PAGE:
H&M pursues digital relationships with customers
H&M’s new goal: to invest in relationships with customers.
The Swedish fashion firm has decided to eschew the traditional format of a stagnant Internet site and instead, aims to engage in dialogue with its patrons through the Web, reported WWD. And H&M, whose full name is Hennes & Mauritz AB, is making great strides in this endeavor, having an excess of 7 million Facebook fans and 7 million YouTube views, plus more than 350,000 Twitter followers.
The man behind these numbers is Jordan Nasser, global head of digital media for H&M, who came on board in 1999 to help launch the company’s Manhattan store. After bouncing around in a couple of divisions, Nasser was given the chance to manage the company’s Web initiatives.
He soon realized that most companies generally did little to digitally engage their customers. While firms dropped vast sums on online advertising, they also left their Web pages to “slowly sit there and die.” He vowed this would not happen at H&M.
“It was so simple, I thought I was missing something,” Nasser said to WWD.
The first project he tackled was a Facebook page. A simple question from a visitor, asking when the company was planning to expand into Florida, led to hundreds of comments. Nasser quickly grasped the marketing potential of such interaction.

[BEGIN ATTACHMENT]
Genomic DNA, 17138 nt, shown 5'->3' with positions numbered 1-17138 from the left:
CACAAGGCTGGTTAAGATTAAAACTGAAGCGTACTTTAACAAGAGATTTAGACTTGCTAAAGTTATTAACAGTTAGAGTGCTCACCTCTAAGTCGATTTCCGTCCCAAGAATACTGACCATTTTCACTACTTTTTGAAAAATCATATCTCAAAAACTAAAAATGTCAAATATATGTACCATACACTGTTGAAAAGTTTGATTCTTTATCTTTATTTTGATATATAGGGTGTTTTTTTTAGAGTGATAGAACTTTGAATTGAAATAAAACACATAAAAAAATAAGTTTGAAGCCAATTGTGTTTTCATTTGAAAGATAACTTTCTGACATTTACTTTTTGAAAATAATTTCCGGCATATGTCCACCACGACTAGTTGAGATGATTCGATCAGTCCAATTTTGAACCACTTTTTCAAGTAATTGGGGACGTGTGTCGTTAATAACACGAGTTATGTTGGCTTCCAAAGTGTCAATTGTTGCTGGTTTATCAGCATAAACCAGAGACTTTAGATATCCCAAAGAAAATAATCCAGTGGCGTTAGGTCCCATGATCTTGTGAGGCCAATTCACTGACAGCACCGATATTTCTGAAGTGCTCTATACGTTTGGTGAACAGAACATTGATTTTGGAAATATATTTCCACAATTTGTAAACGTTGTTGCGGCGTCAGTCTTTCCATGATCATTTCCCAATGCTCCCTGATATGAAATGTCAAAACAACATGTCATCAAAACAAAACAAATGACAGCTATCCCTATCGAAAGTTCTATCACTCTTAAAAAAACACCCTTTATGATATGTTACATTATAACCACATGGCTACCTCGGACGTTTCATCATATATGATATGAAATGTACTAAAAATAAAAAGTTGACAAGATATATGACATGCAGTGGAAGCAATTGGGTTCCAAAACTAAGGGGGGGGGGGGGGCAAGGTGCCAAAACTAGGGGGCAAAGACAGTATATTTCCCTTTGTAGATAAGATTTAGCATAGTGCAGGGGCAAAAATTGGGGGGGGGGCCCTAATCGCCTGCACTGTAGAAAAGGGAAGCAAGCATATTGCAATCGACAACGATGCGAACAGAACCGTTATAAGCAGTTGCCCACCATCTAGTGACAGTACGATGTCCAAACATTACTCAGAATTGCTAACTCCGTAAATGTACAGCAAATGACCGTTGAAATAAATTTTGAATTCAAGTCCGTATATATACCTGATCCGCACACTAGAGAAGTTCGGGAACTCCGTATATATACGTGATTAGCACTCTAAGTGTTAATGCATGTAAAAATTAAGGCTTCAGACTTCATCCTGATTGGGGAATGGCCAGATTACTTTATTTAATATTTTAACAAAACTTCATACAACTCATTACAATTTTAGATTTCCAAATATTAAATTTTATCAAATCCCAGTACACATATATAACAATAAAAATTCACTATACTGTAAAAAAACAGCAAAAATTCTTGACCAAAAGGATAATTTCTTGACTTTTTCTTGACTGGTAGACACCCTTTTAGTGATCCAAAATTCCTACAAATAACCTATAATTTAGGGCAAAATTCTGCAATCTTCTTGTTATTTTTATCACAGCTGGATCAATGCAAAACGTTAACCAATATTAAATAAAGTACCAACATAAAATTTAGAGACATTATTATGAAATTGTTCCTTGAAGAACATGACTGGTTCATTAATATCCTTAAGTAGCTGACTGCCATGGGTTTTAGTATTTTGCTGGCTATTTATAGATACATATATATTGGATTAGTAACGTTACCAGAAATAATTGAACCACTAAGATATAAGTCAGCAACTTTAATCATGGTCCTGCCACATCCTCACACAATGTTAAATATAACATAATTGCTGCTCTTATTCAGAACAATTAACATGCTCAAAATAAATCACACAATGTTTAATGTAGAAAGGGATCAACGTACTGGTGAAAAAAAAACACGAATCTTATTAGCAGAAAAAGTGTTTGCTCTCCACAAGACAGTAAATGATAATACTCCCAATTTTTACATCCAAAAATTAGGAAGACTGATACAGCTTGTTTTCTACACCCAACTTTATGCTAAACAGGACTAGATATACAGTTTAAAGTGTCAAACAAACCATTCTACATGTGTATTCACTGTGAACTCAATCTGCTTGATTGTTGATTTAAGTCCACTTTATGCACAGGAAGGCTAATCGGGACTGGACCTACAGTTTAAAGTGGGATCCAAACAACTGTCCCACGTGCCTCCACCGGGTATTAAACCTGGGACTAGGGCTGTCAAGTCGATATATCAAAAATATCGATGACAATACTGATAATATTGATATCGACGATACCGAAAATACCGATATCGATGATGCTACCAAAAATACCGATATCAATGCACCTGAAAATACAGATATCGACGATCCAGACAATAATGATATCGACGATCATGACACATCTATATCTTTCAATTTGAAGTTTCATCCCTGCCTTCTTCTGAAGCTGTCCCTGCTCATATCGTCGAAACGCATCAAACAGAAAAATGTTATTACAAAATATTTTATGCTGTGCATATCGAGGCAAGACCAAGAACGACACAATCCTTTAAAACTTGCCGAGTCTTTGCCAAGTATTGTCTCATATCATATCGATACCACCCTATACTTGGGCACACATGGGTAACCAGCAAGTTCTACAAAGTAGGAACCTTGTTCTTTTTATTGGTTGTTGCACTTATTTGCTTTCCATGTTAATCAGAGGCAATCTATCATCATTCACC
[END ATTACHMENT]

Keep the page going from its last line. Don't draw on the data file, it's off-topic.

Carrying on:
He added digital look books that allowed visitors to vote for their favorite ensembles, and offered several online contests. Soon, the company had 135,000 Facebook fans.
“At the time,” he said laughing, “I thought I was the king of the world.”
Fast forward another two years, and the site was up to 1 million fans; by December 2010, it had bumped that number to 6 million. Today the figure is an impressive 7.4 million.
But H&M’s main digital focus is on its website, and not its Facebook page. Hm.com is, said Nasser, “at the heart of everything we do.”
The company, which ventured into e-commerce in 1998, started out with two sites, one for inspiration and one for commerce. Its current Web page has melded those two sites into one and facilitates consumer interaction. Visitors, for instance, can explore a virtual dressing room or search for promotions offered in their local markets.
“Everything we do should be interactive in some way,” he said. “This increases the time spent online and our sales.”
The company has also undertaken mobile commerce, unveiling in the last few years iPhone, iPad and Android applications, which have resulted in 4 million downloads. Next on the horizon for the company is a foray into e-commerce in the U.S.
“Inform, inspire and interact,” Nasser said. “That’s the key to everything we do in digital media. You can’t do just one. It’s all about finding the balance among all three.”
H&M will also release in October a fashionable children’s clothing line to benefit All for Children, a charity initiative with UNICEF, said another WWD article. Twenty-five percent of sales will fund UNICEF’s efforts to support children’s rights to education and protection. Founded in 2009, All for Children assists children in some of the poorest regions around the globe, especially in areas where H&M clothes are produced. The clothing line, featuring versatile pieces that are timeless yet playful, will be offered online and in 160 stores internationally.
“We believe that children who learn how to read and write are better equipped to make informed choices about their future,” a company press release said.